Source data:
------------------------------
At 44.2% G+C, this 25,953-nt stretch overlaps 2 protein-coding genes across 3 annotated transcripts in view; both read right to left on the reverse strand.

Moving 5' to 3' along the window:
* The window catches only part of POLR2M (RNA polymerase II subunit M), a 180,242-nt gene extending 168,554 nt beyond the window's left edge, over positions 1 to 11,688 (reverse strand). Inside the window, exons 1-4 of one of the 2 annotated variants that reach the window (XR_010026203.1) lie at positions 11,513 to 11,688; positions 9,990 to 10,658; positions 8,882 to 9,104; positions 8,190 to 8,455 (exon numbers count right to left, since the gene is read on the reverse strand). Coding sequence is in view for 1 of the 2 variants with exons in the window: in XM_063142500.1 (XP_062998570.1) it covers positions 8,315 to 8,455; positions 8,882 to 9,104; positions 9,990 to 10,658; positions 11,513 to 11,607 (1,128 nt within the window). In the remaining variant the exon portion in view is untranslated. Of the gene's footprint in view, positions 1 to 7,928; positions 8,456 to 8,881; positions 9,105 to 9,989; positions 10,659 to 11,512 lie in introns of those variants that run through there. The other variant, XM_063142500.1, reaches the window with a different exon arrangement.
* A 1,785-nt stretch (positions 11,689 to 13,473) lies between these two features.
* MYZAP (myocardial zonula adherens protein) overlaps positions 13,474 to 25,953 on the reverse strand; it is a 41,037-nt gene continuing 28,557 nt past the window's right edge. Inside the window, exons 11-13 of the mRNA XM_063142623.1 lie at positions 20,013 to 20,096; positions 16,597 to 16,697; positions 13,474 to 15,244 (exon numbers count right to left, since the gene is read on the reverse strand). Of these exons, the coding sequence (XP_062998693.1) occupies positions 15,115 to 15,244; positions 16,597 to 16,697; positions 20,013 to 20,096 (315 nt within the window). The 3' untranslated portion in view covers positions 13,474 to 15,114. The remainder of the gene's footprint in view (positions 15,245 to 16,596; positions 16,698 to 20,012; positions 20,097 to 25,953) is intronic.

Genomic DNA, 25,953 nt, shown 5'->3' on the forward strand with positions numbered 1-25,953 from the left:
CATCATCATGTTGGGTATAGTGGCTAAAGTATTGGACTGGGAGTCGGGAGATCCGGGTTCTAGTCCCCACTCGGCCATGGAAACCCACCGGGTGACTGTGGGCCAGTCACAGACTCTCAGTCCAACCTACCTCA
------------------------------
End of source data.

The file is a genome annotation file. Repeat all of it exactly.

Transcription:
At 44.2% G+C, this 25,953-nt stretch overlaps 2 protein-coding genes across 3 annotated transcripts in view; both read right to left on the reverse strand.

Moving 5' to 3' along the window:
* The window catches only part of POLR2M (RNA polymerase II subunit M), a 180,242-nt gene extending 168,554 nt beyond the window's left edge, over positions 1 to 11,688 (reverse strand). Inside the window, exons 1-4 of one of the 2 annotated variants that reach the window (XR_010026203.1) lie at positions 11,513 to 11,688; positions 9,990 to 10,658; positions 8,882 to 9,104; positions 8,190 to 8,455 (exon numbers count right to left, since the gene is read on the reverse strand). Coding sequence is in view for 1 of the 2 variants with exons in the window: in XM_063142500.1 (XP_062998570.1) it covers positions 8,315 to 8,455; positions 8,882 to 9,104; positions 9,990 to 10,658; positions 11,513 to 11,607 (1,128 nt within the window). In the remaining variant the exon portion in view is untranslated. Of the gene's footprint in view, positions 1 to 7,928; positions 8,456 to 8,881; positions 9,105 to 9,989; positions 10,659 to 11,512 lie in introns of those variants that run through there. The other variant, XM_063142500.1, reaches the window with a different exon arrangement.
* A 1,785-nt stretch (positions 11,689 to 13,473) lies between these two features.
* MYZAP (myocardial zonula adherens protein) overlaps positions 13,474 to 25,953 on the reverse strand; it is a 41,037-nt gene continuing 28,557 nt past the window's right edge. Inside the window, exons 11-13 of the mRNA XM_063142623.1 lie at positions 20,013 to 20,096; positions 16,597 to 16,697; positions 13,474 to 15,244 (exon numbers count right to left, since the gene is read on the reverse strand). Of these exons, the coding sequence (XP_062998693.1) occupies positions 15,115 to 15,244; positions 16,597 to 16,697; positions 20,013 to 20,096 (315 nt within the window). The 3' untranslated portion in view covers positions 13,474 to 15,114. The remainder of the gene's footprint in view (positions 15,245 to 16,596; positions 16,698 to 20,012; positions 20,097 to 25,953) is intronic.

Genomic DNA, 25,953 nt, shown 5'->3' on the forward strand with positions numbered 1-25,953 from the left:
CATCATCATGTTGGGTATAGTGGCTAAAGTATTGGACTGGGAGTCGGGAGATCCGGGTTCTAGTCCCCACTCGGCCATGGAAACCCACCGGGTGACTGTGGGCCAGTCACAGACTCTCAGTCCAACCTACCTCA